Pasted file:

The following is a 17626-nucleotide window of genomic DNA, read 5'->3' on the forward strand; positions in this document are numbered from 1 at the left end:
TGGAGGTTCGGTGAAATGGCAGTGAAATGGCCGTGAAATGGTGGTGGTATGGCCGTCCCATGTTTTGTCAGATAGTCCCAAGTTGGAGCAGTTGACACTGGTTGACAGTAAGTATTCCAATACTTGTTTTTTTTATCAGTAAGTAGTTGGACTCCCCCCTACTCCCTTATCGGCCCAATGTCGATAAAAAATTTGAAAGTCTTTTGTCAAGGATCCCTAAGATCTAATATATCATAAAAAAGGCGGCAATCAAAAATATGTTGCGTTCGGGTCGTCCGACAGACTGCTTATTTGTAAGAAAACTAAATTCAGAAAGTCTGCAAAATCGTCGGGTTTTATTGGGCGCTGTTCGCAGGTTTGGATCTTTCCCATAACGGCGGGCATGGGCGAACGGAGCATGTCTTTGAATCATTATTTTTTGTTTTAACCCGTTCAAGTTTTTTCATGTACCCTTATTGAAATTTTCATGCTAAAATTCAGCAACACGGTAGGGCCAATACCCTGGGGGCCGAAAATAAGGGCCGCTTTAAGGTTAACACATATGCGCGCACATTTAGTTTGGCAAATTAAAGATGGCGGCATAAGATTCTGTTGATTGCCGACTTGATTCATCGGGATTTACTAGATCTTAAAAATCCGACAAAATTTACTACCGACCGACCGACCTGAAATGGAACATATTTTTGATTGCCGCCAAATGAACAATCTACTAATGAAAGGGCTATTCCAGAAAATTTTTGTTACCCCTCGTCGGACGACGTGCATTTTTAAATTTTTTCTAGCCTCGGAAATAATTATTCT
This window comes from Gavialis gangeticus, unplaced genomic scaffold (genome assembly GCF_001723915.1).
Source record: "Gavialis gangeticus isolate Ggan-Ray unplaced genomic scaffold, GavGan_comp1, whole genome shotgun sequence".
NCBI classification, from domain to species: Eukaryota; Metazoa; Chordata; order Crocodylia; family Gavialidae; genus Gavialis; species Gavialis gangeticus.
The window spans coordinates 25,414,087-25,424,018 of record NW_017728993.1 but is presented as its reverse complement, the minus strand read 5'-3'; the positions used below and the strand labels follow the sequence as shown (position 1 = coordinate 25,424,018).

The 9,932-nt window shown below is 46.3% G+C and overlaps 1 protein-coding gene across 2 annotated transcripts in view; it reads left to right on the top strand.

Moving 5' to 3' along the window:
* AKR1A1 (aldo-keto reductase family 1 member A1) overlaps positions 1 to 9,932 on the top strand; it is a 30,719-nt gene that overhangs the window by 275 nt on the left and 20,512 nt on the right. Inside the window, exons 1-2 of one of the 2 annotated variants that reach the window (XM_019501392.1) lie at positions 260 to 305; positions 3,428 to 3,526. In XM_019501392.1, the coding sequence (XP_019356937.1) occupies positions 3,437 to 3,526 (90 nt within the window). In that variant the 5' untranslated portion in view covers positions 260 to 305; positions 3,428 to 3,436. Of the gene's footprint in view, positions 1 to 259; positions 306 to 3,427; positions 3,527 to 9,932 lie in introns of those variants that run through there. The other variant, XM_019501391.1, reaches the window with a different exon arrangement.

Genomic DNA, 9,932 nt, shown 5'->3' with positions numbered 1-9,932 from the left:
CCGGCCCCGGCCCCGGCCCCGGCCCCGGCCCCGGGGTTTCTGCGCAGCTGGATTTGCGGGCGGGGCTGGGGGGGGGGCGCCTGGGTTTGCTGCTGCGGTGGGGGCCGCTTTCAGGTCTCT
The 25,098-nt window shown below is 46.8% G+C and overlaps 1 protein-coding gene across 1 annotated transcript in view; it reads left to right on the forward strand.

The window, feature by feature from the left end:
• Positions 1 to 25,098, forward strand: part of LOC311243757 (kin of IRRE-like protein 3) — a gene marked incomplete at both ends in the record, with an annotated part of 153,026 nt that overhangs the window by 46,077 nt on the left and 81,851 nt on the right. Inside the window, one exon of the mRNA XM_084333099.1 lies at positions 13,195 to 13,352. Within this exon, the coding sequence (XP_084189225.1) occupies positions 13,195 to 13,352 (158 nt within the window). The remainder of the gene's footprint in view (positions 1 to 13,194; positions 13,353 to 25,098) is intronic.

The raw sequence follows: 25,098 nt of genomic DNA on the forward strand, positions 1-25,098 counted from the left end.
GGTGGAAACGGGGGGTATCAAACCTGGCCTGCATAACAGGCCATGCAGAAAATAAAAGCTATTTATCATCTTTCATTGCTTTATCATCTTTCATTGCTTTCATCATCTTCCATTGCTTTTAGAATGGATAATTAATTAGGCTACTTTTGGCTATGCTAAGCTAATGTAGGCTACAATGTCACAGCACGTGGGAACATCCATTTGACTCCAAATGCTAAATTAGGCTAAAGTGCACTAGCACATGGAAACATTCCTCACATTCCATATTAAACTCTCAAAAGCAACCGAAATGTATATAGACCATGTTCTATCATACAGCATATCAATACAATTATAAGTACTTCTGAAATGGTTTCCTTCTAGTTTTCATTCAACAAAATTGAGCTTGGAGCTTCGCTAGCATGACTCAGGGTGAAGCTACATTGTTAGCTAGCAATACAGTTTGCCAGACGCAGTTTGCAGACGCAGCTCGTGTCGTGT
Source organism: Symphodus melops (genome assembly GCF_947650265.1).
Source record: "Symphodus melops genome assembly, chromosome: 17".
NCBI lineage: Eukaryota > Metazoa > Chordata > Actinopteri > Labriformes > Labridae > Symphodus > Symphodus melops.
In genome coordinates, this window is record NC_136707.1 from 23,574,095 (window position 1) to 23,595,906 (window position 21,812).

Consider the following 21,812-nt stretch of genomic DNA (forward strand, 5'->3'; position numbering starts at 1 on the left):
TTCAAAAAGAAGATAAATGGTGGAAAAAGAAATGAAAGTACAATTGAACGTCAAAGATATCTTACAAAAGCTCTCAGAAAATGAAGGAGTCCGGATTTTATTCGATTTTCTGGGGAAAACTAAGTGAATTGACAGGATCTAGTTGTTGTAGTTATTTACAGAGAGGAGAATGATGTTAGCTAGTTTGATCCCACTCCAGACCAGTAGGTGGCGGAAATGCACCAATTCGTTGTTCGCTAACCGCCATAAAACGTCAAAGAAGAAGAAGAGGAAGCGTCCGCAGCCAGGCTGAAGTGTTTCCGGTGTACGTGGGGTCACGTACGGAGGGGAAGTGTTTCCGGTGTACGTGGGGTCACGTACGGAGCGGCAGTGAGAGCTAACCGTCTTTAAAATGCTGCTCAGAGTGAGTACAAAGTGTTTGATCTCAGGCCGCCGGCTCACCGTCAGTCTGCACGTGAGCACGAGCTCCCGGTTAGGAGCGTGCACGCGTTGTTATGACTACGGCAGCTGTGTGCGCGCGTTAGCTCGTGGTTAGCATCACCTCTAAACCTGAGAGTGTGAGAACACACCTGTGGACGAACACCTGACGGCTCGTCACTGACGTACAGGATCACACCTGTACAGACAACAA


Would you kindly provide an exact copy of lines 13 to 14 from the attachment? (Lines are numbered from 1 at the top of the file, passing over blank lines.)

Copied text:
The window, feature by feature from the left end:
• Positions 1 to 25,098, forward strand: part of LOC311243757 (kin of IRRE-like protein 3) — a gene marked incomplete at both ends in the record, with an annotated part of 153,026 nt that overhangs the window by 46,077 nt on the left and 81,851 nt on the right. Inside the window, one exon of the mRNA XM_084333099.1 lies at positions 13,195 to 13,352. Within this exon, the coding sequence (XP_084189225.1) occupies positions 13,195 to 13,352 (158 nt within the window). The remainder of the gene's footprint in view (positions 1 to 13,194; positions 13,353 to 25,098) is intronic.